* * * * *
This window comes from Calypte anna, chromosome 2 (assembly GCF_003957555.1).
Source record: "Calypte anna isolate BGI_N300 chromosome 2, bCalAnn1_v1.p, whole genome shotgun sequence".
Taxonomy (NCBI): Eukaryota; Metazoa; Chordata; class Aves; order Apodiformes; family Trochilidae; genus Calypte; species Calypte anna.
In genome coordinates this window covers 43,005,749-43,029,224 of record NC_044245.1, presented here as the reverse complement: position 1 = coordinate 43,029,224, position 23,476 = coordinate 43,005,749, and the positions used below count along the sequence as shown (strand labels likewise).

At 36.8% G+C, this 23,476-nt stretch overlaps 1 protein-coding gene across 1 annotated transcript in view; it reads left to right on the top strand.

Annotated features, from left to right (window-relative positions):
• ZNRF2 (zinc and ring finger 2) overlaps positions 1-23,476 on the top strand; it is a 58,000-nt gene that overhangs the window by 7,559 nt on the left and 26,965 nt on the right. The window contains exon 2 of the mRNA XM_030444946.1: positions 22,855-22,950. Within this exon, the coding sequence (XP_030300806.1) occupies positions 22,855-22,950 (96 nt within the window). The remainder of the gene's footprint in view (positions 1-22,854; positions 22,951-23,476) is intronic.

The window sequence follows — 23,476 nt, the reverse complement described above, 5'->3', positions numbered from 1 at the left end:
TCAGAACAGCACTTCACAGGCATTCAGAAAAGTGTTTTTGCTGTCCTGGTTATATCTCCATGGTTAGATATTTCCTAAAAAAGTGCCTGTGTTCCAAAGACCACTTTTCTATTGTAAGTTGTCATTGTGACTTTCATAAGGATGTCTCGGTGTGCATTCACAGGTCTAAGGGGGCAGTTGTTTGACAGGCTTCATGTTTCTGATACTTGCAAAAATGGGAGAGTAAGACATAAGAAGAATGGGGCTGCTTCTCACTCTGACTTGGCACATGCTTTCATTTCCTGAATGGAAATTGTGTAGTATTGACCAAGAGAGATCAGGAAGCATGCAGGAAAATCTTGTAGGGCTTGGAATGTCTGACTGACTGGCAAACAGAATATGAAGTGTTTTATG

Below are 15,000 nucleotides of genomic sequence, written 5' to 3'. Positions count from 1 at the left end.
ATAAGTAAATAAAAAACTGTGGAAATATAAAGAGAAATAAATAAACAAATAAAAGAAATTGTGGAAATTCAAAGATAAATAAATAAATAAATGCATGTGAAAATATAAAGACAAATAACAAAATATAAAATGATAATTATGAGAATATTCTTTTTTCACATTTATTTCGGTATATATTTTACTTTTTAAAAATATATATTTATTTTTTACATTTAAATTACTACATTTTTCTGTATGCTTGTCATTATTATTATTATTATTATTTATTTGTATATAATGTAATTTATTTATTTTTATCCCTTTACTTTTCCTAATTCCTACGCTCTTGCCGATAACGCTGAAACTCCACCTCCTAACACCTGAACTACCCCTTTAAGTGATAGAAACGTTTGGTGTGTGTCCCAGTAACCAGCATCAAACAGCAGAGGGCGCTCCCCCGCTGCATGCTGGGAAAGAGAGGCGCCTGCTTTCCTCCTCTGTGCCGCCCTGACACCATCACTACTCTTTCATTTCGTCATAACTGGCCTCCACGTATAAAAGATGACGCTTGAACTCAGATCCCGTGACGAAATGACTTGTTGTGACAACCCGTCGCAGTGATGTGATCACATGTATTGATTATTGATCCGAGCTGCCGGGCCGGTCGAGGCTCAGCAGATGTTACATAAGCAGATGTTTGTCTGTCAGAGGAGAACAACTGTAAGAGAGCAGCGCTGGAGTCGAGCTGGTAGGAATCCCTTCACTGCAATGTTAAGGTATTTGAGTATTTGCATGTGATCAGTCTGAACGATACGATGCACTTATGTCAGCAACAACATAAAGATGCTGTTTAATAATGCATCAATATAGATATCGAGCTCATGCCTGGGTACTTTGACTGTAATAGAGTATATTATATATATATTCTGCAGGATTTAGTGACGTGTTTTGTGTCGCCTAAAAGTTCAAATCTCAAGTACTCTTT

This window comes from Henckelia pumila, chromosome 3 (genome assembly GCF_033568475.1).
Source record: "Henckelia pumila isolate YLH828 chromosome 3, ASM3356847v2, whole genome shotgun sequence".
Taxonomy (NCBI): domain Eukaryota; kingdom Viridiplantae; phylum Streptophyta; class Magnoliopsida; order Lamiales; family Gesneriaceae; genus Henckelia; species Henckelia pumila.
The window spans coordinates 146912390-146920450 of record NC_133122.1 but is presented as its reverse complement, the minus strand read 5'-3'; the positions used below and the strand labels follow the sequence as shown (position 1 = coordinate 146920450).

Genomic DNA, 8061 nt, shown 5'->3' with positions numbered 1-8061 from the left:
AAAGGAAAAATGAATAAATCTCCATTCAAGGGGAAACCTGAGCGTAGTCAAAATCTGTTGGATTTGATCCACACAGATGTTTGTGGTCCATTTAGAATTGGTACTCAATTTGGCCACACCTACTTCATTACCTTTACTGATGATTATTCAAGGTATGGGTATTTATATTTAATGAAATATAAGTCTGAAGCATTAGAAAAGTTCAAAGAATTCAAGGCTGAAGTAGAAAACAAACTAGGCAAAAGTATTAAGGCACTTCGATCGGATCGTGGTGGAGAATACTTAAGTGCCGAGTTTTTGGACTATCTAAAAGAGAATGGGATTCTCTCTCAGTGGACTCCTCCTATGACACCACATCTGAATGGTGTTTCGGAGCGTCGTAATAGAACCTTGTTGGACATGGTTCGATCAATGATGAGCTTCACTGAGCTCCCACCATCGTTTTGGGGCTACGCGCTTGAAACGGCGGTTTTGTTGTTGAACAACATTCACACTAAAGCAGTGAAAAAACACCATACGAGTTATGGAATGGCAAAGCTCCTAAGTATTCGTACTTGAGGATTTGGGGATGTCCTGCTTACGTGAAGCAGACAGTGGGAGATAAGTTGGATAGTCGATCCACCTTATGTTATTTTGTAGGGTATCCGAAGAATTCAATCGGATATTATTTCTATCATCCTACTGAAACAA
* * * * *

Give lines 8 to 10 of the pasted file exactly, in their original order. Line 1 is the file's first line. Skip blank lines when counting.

The window sequence follows — 23,476 nt, the reverse complement described above, 5'->3', positions numbered from 1 at the left end:
TCAGAACAGCACTTCACAGGCATTCAGAAAAGTGTTTTTGCTGTCCTGGTTATATCTCCATGGTTAGATATTTCCTAAAAAAGTGCCTGTGTTCCAAAGACCACTTTTCTATTGTAAGTTGTCATTGTGACTTTCATAAGGATGTCTCGGTGTGCATTCACAGGTCTAAGGGGGCAGTTGTTTGACAGGCTTCATGTTTCTGATACTTGCAAAAATGGGAGAGTAAGACATAAGAAGAATGGGGCTGCTTCTCACTCTGACTTGGCACATGCTTTCATTTCCTGAATGGAAATTGTGTAGTATTGACCAAGAGAGATCAGGAAGCATGCAGGAAAATCTTGTAGGGCTTGGAATGTCTGACTGACTGGCAAACAGAATATGAAGTGTTTTATG

Below are 15,000 nucleotides of genomic sequence, written 5' to 3'. Positions count from 1 at the left end.